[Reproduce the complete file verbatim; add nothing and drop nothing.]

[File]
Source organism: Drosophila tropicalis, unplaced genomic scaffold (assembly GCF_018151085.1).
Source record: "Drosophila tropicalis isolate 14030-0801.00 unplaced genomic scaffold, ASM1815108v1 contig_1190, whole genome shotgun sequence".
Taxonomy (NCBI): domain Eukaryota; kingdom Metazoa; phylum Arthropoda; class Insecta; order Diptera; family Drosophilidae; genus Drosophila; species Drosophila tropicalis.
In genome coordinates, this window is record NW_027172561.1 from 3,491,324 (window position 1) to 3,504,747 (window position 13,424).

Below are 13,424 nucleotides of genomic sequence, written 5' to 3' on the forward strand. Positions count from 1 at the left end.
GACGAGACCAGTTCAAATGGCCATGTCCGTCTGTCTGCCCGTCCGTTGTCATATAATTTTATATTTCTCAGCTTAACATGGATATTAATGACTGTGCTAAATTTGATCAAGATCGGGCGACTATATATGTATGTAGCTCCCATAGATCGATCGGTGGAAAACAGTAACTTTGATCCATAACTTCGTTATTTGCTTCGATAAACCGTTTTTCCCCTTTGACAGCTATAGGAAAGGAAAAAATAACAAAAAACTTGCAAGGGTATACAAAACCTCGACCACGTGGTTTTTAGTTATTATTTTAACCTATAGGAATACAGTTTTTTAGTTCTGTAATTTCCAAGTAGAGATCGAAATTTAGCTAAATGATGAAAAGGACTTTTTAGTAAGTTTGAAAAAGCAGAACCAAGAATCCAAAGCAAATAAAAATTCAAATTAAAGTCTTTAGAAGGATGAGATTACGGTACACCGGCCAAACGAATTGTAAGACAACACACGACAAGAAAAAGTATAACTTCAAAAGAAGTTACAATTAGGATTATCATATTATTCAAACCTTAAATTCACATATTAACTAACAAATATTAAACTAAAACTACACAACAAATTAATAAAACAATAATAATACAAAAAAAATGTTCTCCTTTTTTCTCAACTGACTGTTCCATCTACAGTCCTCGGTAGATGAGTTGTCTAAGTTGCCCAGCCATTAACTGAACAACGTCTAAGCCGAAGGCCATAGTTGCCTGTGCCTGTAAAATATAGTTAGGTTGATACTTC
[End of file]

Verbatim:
Source organism: Drosophila tropicalis, unplaced genomic scaffold (assembly GCF_018151085.1).
Source record: "Drosophila tropicalis isolate 14030-0801.00 unplaced genomic scaffold, ASM1815108v1 contig_1190, whole genome shotgun sequence".
Taxonomy (NCBI): domain Eukaryota; kingdom Metazoa; phylum Arthropoda; class Insecta; order Diptera; family Drosophilidae; genus Drosophila; species Drosophila tropicalis.
In genome coordinates, this window is record NW_027172561.1 from 3,491,324 (window position 1) to 3,504,747 (window position 13,424).

Below are 13,424 nucleotides of genomic sequence, written 5' to 3' on the forward strand. Positions count from 1 at the left end.
GACGAGACCAGTTCAAATGGCCATGTCCGTCTGTCTGCCCGTCCGTTGTCATATAATTTTATATTTCTCAGCTTAACATGGATATTAATGACTGTGCTAAATTTGATCAAGATCGGGCGACTATATATGTATGTAGCTCCCATAGATCGATCGGTGGAAAACAGTAACTTTGATCCATAACTTCGTTATTTGCTTCGATAAACCGTTTTTCCCCTTTGACAGCTATAGGAAAGGAAAAAATAACAAAAAACTTGCAAGGGTATACAAAACCTCGACCACGTGGTTTTTAGTTATTATTTTAACCTATAGGAATACAGTTTTTTAGTTCTGTAATTTCCAAGTAGAGATCGAAATTTAGCTAAATGATGAAAAGGACTTTTTAGTAAGTTTGAAAAAGCAGAACCAAGAATCCAAAGCAAATAAAAATTCAAATTAAAGTCTTTAGAAGGATGAGATTACGGTACACCGGCCAAACGAATTGTAAGACAACACACGACAAGAAAAAGTATAACTTCAAAAGAAGTTACAATTAGGATTATCATATTATTCAAACCTTAAATTCACATATTAACTAACAAATATTAAACTAAAACTACACAACAAATTAATAAAACAATAATAATACAAAAAAAATGTTCTCCTTTTTTCTCAACTGACTGTTCCATCTACAGTCCTCGGTAGATGAGTTGTCTAAGTTGCCCAGCCATTAACTGAACAACGTCTAAGCCGAAGGCCATAGTTGCCTGTGCCTGTAAAATATAGTTAGGTTGATACTTC